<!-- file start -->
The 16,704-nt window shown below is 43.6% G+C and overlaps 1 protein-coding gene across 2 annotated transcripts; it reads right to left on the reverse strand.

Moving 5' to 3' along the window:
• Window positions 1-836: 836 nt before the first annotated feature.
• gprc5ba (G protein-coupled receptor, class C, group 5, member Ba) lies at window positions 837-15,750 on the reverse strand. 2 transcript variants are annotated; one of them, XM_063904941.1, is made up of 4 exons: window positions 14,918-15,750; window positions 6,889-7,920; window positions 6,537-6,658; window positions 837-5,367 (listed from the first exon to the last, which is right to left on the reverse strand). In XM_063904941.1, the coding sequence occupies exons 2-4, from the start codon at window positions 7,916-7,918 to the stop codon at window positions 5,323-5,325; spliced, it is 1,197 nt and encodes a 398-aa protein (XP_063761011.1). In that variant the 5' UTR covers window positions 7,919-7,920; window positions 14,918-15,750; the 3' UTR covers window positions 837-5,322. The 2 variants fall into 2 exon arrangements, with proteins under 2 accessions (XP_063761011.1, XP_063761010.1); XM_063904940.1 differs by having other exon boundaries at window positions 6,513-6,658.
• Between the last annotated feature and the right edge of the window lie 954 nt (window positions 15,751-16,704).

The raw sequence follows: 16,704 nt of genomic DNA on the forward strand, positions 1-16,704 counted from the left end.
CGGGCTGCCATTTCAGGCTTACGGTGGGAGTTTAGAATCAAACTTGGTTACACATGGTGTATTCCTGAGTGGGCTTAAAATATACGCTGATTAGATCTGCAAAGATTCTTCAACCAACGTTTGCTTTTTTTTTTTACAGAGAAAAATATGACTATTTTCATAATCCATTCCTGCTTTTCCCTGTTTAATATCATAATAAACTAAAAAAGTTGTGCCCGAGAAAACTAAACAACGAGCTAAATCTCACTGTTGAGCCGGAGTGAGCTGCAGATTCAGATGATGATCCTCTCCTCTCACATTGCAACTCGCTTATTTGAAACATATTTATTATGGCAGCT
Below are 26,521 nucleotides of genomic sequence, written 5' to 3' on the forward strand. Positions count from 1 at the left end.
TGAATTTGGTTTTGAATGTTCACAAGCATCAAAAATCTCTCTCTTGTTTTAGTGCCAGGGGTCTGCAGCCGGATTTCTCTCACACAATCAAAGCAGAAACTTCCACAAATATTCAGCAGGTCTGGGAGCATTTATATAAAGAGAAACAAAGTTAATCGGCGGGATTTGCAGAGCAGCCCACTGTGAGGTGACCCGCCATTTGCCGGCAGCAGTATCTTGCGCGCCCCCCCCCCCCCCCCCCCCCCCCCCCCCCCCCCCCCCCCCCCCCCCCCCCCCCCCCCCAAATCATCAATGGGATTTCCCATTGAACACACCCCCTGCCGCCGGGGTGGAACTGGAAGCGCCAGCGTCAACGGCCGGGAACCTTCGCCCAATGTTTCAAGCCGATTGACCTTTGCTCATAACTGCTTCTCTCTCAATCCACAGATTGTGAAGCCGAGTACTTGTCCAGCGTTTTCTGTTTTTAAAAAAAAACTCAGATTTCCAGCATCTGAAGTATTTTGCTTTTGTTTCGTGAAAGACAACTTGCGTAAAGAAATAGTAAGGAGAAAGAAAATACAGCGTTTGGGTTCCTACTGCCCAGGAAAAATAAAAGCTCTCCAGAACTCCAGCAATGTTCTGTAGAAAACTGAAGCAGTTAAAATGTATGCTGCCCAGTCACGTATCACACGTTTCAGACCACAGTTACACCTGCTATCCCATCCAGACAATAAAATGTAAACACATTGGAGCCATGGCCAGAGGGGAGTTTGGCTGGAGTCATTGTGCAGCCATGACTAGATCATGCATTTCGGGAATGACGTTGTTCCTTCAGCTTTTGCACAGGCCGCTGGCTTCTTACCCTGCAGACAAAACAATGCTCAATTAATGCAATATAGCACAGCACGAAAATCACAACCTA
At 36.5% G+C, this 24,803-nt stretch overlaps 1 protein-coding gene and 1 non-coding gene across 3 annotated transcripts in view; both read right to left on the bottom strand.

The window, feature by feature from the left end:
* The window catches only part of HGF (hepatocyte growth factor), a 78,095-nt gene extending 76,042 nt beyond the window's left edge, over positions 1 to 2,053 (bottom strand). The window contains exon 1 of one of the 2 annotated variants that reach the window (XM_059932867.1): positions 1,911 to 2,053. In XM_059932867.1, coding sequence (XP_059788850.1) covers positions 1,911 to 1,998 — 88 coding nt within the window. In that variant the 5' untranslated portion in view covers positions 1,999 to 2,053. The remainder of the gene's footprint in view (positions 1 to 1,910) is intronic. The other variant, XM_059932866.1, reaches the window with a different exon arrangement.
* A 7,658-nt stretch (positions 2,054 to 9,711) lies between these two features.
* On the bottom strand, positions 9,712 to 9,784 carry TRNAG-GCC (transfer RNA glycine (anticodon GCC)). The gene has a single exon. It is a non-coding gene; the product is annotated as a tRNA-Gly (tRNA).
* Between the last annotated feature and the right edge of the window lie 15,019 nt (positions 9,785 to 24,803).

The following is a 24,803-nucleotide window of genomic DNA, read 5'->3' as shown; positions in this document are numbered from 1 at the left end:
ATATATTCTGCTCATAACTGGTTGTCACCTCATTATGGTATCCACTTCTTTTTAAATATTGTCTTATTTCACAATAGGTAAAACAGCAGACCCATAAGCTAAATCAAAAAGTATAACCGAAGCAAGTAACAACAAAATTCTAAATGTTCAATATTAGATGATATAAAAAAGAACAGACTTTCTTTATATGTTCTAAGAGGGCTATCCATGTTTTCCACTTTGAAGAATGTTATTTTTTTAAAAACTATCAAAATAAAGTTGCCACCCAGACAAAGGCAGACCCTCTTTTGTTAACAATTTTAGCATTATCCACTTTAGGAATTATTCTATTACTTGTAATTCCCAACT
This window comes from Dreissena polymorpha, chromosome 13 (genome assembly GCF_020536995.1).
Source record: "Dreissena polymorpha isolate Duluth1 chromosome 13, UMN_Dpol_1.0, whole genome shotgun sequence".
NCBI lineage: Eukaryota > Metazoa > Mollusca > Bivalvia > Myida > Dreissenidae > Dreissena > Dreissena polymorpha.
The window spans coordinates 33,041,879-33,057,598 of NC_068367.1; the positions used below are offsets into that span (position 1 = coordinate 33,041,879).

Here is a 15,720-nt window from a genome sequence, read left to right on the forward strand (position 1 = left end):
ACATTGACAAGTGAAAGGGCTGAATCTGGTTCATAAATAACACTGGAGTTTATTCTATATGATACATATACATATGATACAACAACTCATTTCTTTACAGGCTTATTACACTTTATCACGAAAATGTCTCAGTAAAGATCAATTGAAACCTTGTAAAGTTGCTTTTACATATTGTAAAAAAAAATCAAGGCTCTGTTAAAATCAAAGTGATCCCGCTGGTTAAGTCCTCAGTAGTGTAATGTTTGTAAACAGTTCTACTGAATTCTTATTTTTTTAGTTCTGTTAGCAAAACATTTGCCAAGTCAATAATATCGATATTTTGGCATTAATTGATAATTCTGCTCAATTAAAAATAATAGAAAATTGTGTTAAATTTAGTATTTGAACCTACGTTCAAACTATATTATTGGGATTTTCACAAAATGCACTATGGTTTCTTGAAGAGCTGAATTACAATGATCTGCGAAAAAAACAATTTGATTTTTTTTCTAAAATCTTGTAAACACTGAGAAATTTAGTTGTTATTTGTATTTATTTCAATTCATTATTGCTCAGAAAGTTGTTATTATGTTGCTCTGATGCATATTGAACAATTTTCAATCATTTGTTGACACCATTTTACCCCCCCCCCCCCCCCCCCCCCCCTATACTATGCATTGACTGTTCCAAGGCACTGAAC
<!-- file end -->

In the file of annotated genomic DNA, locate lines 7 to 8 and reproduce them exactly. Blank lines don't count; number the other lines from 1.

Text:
CGGGCTGCCATTTCAGGCTTACGGTGGGAGTTTAGAATCAAACTTGGTTACACATGGTGTATTCCTGAGTGGGCTTAAAATATACGCTGATTAGATCTGCAAAGATTCTTCAACCAACGTTTGCTTTTTTTTTTTACAGAGAAAAATATGACTATTTTCATAATCCATTCCTGCTTTTCCCTGTTTAATATCATAATAAACTAAAAAAGTTGTGCCCGAGAAAACTAAACAACGAGCTAAATCTCACTGTTGAGCCGGAGTGAGCTGCAGATTCAGATGATGATCCTCTCCTCTCACATTGCAACTCGCTTATTTGAAACATATTTATTATGGCAGCT
Below are 26,521 nucleotides of genomic sequence, written 5' to 3' on the forward strand. Positions count from 1 at the left end.